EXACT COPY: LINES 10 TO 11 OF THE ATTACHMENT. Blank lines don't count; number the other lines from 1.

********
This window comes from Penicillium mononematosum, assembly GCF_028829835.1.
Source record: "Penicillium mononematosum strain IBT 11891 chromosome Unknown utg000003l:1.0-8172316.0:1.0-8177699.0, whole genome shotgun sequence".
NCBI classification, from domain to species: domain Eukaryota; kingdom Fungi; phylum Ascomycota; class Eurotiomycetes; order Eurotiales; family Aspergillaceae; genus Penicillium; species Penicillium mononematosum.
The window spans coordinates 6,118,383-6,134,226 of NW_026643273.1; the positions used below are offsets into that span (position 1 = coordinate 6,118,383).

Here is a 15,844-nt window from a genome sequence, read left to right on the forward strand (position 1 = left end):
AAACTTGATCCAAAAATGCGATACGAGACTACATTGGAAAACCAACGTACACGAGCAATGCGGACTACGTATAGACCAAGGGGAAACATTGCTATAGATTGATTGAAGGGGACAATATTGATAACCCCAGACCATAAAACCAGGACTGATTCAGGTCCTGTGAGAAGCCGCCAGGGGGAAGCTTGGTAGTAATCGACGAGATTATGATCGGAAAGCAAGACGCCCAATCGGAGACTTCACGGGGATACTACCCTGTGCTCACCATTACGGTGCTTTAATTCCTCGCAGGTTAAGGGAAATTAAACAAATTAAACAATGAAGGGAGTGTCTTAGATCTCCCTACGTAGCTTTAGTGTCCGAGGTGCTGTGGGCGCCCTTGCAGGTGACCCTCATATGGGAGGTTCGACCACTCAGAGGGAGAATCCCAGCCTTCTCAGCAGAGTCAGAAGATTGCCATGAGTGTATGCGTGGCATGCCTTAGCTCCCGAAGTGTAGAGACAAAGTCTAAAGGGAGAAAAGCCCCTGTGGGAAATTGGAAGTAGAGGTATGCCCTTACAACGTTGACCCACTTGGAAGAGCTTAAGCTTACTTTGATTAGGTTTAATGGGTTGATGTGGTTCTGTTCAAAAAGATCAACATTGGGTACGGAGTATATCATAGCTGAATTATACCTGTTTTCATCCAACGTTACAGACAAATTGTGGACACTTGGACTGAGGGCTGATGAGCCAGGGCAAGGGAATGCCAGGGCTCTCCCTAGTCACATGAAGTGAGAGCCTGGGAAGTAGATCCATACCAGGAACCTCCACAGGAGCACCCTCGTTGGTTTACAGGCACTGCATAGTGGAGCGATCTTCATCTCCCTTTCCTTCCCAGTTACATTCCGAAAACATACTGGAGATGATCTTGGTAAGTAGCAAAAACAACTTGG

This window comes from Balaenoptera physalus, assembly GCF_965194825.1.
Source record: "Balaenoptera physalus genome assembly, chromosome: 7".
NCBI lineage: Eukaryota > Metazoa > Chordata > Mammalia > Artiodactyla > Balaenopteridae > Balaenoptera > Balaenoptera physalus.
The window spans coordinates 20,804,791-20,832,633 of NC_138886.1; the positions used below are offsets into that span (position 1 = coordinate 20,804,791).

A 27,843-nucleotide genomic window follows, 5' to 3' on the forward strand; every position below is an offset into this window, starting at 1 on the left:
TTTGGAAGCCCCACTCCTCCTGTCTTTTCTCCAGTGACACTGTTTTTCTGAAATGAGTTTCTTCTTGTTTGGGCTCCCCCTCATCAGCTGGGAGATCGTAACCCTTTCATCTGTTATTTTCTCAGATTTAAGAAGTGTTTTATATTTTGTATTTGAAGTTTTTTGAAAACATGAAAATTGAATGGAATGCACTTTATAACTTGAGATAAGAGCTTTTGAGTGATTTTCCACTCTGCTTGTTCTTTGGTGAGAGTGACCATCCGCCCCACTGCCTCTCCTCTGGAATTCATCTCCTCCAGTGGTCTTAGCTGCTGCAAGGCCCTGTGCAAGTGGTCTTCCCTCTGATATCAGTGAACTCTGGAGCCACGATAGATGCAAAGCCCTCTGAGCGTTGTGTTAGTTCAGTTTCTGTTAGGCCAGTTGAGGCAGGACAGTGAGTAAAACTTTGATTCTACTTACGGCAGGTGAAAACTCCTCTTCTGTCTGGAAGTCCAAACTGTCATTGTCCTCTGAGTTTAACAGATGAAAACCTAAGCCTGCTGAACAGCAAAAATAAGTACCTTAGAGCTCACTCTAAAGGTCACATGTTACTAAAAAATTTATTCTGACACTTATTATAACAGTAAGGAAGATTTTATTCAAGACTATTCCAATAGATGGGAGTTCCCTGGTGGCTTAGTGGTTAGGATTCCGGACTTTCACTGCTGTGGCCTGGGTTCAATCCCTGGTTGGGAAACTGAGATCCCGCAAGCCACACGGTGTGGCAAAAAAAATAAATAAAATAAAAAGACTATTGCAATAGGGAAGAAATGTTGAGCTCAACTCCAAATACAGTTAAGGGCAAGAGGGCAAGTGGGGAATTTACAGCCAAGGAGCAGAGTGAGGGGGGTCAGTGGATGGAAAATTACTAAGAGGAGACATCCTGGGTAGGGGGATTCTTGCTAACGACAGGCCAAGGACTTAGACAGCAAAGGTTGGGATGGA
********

The window spans coordinates 20,804,791-20,832,633 of NC_138886.1; the positions used below are offsets into that span (position 1 = coordinate 20,804,791).

A 27,843-nucleotide genomic window follows, 5' to 3' on the forward strand; every position below is an offset into this window, starting at 1 on the left: